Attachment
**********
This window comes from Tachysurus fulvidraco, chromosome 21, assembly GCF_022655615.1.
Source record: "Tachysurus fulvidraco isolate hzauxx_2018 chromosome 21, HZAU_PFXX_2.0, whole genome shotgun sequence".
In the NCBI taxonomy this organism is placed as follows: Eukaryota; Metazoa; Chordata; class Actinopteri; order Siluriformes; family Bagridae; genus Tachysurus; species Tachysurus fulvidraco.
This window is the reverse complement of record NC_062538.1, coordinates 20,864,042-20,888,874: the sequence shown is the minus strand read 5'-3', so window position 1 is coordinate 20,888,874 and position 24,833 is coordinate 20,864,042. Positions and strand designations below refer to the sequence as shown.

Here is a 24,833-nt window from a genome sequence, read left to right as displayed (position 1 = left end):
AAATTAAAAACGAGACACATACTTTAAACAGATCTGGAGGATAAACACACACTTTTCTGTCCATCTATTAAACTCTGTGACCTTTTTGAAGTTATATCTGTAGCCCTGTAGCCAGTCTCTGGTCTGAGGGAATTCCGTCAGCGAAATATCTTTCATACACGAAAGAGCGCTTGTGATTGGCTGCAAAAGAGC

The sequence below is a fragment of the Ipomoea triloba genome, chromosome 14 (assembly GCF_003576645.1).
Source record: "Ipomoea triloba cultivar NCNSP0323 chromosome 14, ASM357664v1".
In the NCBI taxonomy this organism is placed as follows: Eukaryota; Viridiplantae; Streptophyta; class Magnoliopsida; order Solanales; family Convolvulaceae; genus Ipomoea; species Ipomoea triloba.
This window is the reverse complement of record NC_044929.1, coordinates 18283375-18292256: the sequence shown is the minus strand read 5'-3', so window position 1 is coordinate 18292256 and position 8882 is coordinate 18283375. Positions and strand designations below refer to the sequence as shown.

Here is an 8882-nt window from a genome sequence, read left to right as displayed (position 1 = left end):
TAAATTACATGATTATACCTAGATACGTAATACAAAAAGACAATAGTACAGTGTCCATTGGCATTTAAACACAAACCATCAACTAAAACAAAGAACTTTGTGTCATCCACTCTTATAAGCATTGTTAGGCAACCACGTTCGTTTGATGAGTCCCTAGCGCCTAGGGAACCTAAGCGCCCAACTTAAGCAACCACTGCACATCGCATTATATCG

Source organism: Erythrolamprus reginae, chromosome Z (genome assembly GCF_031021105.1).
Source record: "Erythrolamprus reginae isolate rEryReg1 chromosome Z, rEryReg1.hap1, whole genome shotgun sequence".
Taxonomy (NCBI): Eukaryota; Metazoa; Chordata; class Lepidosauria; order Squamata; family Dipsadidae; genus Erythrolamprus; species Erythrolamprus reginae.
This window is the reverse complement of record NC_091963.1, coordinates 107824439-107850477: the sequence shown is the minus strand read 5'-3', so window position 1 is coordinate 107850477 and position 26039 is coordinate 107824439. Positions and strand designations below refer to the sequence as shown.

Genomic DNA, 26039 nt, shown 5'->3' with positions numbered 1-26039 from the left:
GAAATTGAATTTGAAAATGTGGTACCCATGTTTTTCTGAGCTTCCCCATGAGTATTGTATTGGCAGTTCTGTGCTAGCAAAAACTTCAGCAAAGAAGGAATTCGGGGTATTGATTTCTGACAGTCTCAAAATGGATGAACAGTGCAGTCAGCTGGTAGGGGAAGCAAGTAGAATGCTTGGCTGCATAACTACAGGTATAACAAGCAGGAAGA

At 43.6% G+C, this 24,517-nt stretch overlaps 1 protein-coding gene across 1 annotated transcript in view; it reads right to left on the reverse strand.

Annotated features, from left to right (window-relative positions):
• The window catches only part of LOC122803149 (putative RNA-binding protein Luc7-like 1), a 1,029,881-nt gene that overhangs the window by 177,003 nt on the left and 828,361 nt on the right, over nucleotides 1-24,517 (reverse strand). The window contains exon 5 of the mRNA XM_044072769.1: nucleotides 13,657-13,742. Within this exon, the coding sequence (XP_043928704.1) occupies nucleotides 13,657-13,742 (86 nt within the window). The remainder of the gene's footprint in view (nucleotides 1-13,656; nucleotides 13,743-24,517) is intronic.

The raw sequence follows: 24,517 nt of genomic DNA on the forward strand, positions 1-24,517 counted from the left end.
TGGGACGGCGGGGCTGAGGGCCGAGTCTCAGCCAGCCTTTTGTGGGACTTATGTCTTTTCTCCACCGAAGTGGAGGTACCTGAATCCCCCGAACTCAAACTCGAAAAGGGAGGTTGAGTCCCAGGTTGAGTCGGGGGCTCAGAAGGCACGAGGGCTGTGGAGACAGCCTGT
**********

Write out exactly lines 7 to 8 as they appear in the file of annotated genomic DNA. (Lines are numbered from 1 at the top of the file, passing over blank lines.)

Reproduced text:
The sequence below is a fragment of the Ipomoea triloba genome, chromosome 14 (assembly GCF_003576645.1).
Source record: "Ipomoea triloba cultivar NCNSP0323 chromosome 14, ASM357664v1".